Saturday, 6/4: I have a performance, so I’ll leave a cold Antipasto Pasta Salad and fruit plate for the guys.
Sunday, 6/5: Another performance.  Slow cooker time!  White bean and chicken chili, whole-wheat corn muffins
Monday, 6/6: Swedish potato pancakes, salad and vegetables
Tuesday, 6/7: Steak and mushrooms on toast, grilled veggies
Wednesday, 6/8: Eggplant veggie burgers and fruit
Thursday, 6/9: Fish supper
Friday, 6/10: Fend night
Saturday, 6/11: Falafel, pita, hummus, tabbouleh salad
Sunday, 6/12: Sunday Roast Chicken dinner with vegetables
Monday, 6/13: Spinach ravioli and salad
Tuesday, 6/14: Slow cooker — Beef fajitas, guacamole, fruit
Wednesday, 6/15: DIY Salad platter and crusty bread
Thursday, 6/16: Salmon cakes, sauteed spinach, cucumber and tomato salad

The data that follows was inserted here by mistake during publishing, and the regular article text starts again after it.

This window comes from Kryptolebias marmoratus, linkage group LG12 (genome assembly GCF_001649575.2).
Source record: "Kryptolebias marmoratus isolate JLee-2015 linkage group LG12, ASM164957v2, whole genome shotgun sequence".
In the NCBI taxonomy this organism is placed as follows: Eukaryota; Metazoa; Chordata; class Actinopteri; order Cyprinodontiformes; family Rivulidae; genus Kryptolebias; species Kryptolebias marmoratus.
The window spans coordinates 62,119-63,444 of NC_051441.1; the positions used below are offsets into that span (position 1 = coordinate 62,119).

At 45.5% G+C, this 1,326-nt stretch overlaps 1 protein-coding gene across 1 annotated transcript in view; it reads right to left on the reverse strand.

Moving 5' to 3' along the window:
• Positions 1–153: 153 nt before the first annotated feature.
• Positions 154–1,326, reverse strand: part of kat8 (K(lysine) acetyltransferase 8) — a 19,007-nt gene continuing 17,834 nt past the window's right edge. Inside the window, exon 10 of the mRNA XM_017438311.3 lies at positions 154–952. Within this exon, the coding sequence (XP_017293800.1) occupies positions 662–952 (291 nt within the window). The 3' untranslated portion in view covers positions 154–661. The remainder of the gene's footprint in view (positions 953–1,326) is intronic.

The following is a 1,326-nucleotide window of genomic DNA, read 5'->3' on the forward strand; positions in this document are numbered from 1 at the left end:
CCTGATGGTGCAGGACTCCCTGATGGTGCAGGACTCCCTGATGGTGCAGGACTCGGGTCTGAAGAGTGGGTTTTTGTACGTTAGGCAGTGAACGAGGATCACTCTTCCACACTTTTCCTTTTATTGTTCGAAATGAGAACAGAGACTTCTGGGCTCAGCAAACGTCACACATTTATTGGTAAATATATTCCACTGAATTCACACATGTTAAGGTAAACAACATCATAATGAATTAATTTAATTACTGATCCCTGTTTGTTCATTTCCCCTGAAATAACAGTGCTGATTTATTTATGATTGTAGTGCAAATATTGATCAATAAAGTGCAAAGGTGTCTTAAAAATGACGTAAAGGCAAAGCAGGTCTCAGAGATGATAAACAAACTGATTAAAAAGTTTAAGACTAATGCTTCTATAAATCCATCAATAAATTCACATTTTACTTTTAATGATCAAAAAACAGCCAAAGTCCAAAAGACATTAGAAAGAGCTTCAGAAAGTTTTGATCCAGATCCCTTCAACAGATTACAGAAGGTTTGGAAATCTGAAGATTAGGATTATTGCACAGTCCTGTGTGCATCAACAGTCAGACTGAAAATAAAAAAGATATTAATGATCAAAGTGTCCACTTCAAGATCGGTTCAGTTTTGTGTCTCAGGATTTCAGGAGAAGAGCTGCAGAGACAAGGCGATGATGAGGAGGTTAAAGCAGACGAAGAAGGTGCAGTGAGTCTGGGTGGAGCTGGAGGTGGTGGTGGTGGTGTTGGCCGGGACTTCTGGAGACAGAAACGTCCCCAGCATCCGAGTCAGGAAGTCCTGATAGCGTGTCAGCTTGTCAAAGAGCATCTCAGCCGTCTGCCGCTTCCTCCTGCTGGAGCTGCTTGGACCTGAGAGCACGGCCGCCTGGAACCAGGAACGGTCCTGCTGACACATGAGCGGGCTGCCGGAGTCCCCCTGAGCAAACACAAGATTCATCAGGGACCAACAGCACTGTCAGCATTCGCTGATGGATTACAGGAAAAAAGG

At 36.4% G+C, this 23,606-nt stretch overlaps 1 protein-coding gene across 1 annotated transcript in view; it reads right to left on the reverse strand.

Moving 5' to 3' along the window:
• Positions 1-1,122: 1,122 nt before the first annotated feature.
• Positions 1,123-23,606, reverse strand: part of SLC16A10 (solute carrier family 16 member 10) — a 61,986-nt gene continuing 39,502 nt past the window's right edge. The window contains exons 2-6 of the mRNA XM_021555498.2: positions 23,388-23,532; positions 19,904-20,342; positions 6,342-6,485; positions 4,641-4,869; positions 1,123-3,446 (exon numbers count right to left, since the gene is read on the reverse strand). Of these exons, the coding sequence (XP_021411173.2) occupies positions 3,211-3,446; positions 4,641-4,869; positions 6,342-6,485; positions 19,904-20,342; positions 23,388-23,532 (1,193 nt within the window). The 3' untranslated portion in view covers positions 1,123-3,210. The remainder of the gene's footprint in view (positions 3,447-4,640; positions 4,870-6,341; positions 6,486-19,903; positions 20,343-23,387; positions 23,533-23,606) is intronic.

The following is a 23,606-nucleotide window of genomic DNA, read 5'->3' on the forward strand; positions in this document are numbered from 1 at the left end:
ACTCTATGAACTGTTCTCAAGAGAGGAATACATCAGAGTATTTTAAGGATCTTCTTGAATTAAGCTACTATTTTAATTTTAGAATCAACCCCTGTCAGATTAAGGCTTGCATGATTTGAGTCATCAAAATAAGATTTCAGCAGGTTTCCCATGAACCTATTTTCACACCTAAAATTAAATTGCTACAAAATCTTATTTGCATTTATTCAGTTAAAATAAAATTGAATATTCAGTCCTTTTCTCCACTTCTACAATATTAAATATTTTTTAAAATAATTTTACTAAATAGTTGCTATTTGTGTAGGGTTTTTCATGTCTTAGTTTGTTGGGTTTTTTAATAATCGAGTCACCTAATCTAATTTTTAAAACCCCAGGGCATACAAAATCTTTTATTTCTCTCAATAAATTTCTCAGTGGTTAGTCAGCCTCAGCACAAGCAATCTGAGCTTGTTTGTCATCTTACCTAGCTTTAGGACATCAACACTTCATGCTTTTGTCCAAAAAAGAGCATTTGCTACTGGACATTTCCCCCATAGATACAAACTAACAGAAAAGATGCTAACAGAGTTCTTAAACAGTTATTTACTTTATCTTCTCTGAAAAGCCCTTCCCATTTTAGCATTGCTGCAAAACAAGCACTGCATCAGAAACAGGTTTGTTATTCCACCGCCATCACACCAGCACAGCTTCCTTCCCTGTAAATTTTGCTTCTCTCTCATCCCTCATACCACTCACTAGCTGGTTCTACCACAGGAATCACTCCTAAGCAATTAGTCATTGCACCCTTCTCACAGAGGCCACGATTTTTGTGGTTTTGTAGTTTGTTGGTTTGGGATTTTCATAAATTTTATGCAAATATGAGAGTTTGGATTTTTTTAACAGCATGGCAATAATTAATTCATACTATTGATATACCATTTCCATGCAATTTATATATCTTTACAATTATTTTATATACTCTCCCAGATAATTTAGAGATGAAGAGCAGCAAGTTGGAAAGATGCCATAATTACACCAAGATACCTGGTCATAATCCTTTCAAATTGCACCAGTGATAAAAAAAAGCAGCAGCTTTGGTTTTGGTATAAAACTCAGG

Friday, 6/17: Fend night
Saturday, 6/18: Chicken breasts with goat cheese and marinara sauce, gnocchi, salad
Sunday, 6/19: Father’s Day Dinner with J.’s family
Monday, 6/20: Bean and avocado nachos, cous cous and vegetable salad
Tuesday, 6/21: I’ve got an evening commitment, so I’ll let the guys fend tonight
Wednesday, 6/22: Homemade pizzas, salad, fruit
Thursday, 6/23: Lamb or chicken kebabs on the grill, wild rice
Friday, 6/24: Quiche and fruit
Saturday, 6/25: “Clambake” style supper
Sunday, 6/26: Roasted boneless turkey breast and market vegetables
Monday, 6/27: Parmesan chicken cutlets, grape tomato salad, greens
Tuesday, 6/28: Beet and corn panzanella, fruit platter
Wednesday, 6/29: “Frog slime” meatballs, pasta pesto, veggies
Thursday, 6/30: BLTs and side salads (depends on what looks great at the farmer’s market)